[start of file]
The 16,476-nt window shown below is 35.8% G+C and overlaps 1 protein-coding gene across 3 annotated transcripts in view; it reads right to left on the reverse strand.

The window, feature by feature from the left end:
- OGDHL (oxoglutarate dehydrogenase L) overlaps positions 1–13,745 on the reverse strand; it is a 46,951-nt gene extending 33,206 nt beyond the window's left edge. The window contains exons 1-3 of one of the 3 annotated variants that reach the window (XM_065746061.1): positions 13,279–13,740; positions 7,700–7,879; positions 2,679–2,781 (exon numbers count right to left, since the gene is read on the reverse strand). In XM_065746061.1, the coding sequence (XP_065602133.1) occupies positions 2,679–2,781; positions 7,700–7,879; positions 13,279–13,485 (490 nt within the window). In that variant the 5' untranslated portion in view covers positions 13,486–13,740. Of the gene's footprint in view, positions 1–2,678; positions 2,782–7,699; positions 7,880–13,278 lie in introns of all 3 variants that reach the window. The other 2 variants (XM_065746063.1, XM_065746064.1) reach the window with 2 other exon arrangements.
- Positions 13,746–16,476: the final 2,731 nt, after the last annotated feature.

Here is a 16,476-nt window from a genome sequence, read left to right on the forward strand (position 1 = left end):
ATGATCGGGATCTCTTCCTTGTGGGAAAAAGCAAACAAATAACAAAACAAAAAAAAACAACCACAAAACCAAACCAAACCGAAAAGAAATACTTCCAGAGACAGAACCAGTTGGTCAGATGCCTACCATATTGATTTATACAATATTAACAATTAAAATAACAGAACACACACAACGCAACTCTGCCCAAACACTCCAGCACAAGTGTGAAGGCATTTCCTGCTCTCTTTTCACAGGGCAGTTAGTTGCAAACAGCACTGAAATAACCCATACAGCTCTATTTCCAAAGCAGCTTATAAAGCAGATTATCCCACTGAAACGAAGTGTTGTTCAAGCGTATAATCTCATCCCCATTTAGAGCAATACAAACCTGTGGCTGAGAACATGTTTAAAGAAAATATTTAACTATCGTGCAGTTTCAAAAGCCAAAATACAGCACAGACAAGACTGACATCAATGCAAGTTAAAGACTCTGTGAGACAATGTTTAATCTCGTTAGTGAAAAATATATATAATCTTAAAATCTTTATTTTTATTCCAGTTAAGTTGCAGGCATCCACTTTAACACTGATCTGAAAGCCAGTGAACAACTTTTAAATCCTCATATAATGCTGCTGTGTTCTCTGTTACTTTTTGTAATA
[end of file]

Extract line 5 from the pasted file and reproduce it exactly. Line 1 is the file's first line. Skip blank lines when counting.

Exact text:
Here is a 16,476-nt window from a genome sequence, read left to right on the forward strand (position 1 = left end):